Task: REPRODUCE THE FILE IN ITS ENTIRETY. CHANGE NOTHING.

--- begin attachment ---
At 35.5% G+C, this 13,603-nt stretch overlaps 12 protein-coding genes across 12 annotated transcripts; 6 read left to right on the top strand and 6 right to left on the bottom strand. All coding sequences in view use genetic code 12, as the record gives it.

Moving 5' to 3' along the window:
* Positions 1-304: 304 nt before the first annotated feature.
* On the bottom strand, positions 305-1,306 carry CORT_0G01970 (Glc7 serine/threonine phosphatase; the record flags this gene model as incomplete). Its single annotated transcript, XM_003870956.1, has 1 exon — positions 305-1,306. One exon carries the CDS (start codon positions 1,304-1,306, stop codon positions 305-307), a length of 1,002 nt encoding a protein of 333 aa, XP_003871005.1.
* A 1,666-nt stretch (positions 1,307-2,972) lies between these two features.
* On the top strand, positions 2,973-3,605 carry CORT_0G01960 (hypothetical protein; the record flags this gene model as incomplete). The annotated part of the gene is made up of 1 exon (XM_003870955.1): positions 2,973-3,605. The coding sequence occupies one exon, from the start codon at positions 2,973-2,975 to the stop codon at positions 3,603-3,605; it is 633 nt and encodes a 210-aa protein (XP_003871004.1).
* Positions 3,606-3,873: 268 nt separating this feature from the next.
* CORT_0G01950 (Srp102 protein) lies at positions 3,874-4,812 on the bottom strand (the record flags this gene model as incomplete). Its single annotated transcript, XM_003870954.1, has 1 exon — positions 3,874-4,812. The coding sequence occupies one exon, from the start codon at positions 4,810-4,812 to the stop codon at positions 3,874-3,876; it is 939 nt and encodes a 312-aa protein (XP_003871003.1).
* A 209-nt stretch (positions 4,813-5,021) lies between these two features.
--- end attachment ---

At 35.5% G+C, this 13,603-nt stretch overlaps 12 protein-coding genes across 12 annotated transcripts; 6 read left to right on the top strand and 6 right to left on the bottom strand. All coding sequences in view use genetic code 12, as the record gives it.

Moving 5' to 3' along the window:
* Positions 1-304: 304 nt before the first annotated feature.
* On the bottom strand, positions 305-1,306 carry CORT_0G01970 (Glc7 serine/threonine phosphatase; the record flags this gene model as incomplete). Its single annotated transcript, XM_003870956.1, has 1 exon — positions 305-1,306. One exon carries the CDS (start codon positions 1,304-1,306, stop codon positions 305-307), a length of 1,002 nt encoding a protein of 333 aa, XP_003871005.1.
* A 1,666-nt stretch (positions 1,307-2,972) lies between these two features.
* On the top strand, positions 2,973-3,605 carry CORT_0G01960 (hypothetical protein; the record flags this gene model as incomplete). The annotated part of the gene is made up of 1 exon (XM_003870955.1): positions 2,973-3,605. The coding sequence occupies one exon, from the start codon at positions 2,973-2,975 to the stop codon at positions 3,603-3,605; it is 633 nt and encodes a 210-aa protein (XP_003871004.1).
* Positions 3,606-3,873: 268 nt separating this feature from the next.
* CORT_0G01950 (Srp102 protein) lies at positions 3,874-4,812 on the bottom strand (the record flags this gene model as incomplete). Its single annotated transcript, XM_003870954.1, has 1 exon — positions 3,874-4,812. The coding sequence occupies one exon, from the start codon at positions 4,810-4,812 to the stop codon at positions 3,874-3,876; it is 939 nt and encodes a 312-aa protein (XP_003871003.1).
* A 209-nt stretch (positions 4,813-5,021) lies between these two features.